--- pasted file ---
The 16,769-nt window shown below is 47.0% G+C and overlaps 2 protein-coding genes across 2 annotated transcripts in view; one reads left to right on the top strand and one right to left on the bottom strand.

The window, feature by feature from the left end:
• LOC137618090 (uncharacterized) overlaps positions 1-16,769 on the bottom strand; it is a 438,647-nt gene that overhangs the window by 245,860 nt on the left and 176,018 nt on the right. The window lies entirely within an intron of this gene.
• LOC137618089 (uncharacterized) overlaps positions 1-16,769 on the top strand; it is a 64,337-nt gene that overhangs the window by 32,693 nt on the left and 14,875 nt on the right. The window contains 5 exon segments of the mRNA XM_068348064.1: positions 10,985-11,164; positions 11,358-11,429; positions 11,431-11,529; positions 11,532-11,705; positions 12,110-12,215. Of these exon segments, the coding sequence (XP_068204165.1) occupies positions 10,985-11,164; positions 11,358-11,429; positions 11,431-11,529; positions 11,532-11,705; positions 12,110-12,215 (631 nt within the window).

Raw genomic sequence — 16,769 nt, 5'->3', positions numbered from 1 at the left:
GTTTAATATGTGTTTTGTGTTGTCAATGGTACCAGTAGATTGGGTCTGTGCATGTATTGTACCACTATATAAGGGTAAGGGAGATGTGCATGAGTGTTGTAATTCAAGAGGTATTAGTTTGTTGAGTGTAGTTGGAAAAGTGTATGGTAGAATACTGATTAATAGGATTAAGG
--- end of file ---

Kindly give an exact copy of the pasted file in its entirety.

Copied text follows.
The 16,769-nt window shown below is 47.0% G+C and overlaps 2 protein-coding genes across 2 annotated transcripts in view; one reads left to right on the top strand and one right to left on the bottom strand.

The window, feature by feature from the left end:
• LOC137618090 (uncharacterized) overlaps positions 1-16,769 on the bottom strand; it is a 438,647-nt gene that overhangs the window by 245,860 nt on the left and 176,018 nt on the right. The window lies entirely within an intron of this gene.
• LOC137618089 (uncharacterized) overlaps positions 1-16,769 on the top strand; it is a 64,337-nt gene that overhangs the window by 32,693 nt on the left and 14,875 nt on the right. The window contains 5 exon segments of the mRNA XM_068348064.1: positions 10,985-11,164; positions 11,358-11,429; positions 11,431-11,529; positions 11,532-11,705; positions 12,110-12,215. Of these exon segments, the coding sequence (XP_068204165.1) occupies positions 10,985-11,164; positions 11,358-11,429; positions 11,431-11,529; positions 11,532-11,705; positions 12,110-12,215 (631 nt within the window).

Raw genomic sequence — 16,769 nt, 5'->3', positions numbered from 1 at the left:
GTTTAATATGTGTTTTGTGTTGTCAATGGTACCAGTAGATTGGGTCTGTGCATGTATTGTACCACTATATAAGGGTAAGGGAGATGTGCATGAGTGTTGTAATTCAAGAGGTATTAGTTTGTTGAGTGTAGTTGGAAAAGTGTATGGTAGAATACTGATTAATAGGATTAAGG